When was it received?
Ceylon Cinnamon was added in the register of protected designations of origin and Protected Geographical Indications (PGI) on 2nd February, 2022. The EU commission by the implementing regulation – (EU) 2022/144, entered a name ‘Ceylon Cinnamon’ in the register of protected designations of origin and protected geographical indications (Ceylon cinnamon (PGI).
What does the PGI logo indicate?
The logo indicates the relationship between the specific geographic region and the name of the product, where a particular quality, reputation or other characteristic is essentially attributable to its geographical origin.
How was the Ceylon Cinnamon Geographical Indication (GI) certification achieved?
The outcome was a result of a decade-long, arduous endeavour led by the Sri Lanka Export Development (EDB) under the Ministry of Trade with the support of numerous public and private stakeholders.
Sri Lanka’s historical association with Cinnamon
Cinnamon was one of the earliest traded spices in the ancient times. It was a popular spice in the ancient Arab word and Arab traders have paved the way for this precious commodity to travel a long distance through the spice route to the European market. Ceylon Cinnamon belongs to the family Lauraceae. It (Cinamomum Zeylanicum Blume)is a moderately sized, busy, evergreen tree that is indigenous to Sri Lanka. Cinnamon grown and produced in Sri Lanka has acquired a long standing reputation in the international market due to its uniqueness, quality, colour, flavour and aroma. The name Ceylon Cinnamon is derived from the former name of Sri Lanka (Sri Lanka was known as Ceylon when it was a colony of Britain). ‘Ceylon Cinnamon’ is one of the main spices traded in the international market and there are many uses from this golden Spice; used for Ayurvedic medicines , part of the Asian cuisine and deployed in industries such as pharmaceutical, cosmetic, and food & bakery.
How would Ceylon Cinnamon GI benefit the economy?
GI registration has the purpose to differentiate Ceylon Cinnamon in the EU market from its substitutes of lower quality. GI will act as a source of competitive advantage which will help to increase market differentiation, product turnover and allow for a premium price from the consumer. An enhanced competitive position of Ceylon Cinnamon in the EU market will have a positive impact in terms of an increase in exports for Sri Lanka, higher income and employment generation across the cinnamon value chain, benefiting about 30,000 stakeholders involved in cinnamon production and processing.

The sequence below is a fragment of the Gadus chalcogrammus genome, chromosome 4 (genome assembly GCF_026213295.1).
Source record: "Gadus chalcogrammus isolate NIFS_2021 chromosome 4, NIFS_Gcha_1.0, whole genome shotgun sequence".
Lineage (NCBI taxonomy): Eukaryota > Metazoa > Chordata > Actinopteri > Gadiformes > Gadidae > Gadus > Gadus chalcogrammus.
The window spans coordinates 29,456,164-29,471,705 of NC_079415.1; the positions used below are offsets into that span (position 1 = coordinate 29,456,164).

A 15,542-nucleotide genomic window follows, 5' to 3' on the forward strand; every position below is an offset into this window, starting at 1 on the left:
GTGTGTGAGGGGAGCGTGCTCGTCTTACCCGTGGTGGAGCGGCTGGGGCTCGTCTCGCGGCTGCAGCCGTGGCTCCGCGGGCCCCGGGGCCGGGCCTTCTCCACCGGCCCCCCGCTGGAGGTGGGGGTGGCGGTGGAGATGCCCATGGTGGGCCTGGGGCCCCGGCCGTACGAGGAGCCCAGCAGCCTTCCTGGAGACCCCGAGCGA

What distinguishes Ceylon Cinnamon from the rest?
The uniqueness of Ceylon Cinnamon is represented by its characteristics such as golden yellow to light brown colour, smooth skin, thin bark, sweeter & harsh taste and negligible content of coumarin.
Cinnamon quills, prepared by experienced peelers who follow a traditional technique unique to Sri Lanka, are of uniform thickness from one end to the other and filled with small layers of Cinnamon inside like in a cigarette.
What do Ceylon Cinnamon GI specifications cover?
The Ceylon Cinnamon GI specifications submitted to the EU cover four product categories, namely: cut quills, powder, leaf oil and bark oil. The stakeholders in the supply chain need to fulfil the technical requirements stipulated in the GI specification to use the EU PGI logo in their products.
Control mechanisms to ensure compliance
Three levels of control mechanism; self-control, internal control and external control need to be implemented and practiced throughout the supply chain by the growers, processors, collectors, traders and exporters to qualify to get the membership of the “GI Association” and to export Ceylon Cinnamon along with the PGI logo.
The big picture about GI
GI is a collective right of use which does not belong to one individual or particular company. It represents inclusive involvement of the supply/value chain; growers, producers, processors, collectors, traders, exporters as well as local authorities.
In obtaining GI for Ceylon Cinnamon, the following objectives are expected to be achieved: rural/territorial development, preventing the misuse of Ceylon Cinnamon name, delivering the correct product to the consumer, enabling the commercial benefit of the equity of the brand to reach all stakeholders of the industry, to achieve US$ 1.0 billion export income from Cinnamon by supplying high-quality products that meet GI standards and specifications, as well as ensuring food safety & traceability.
(Published by the EDB – Export Agriculture division)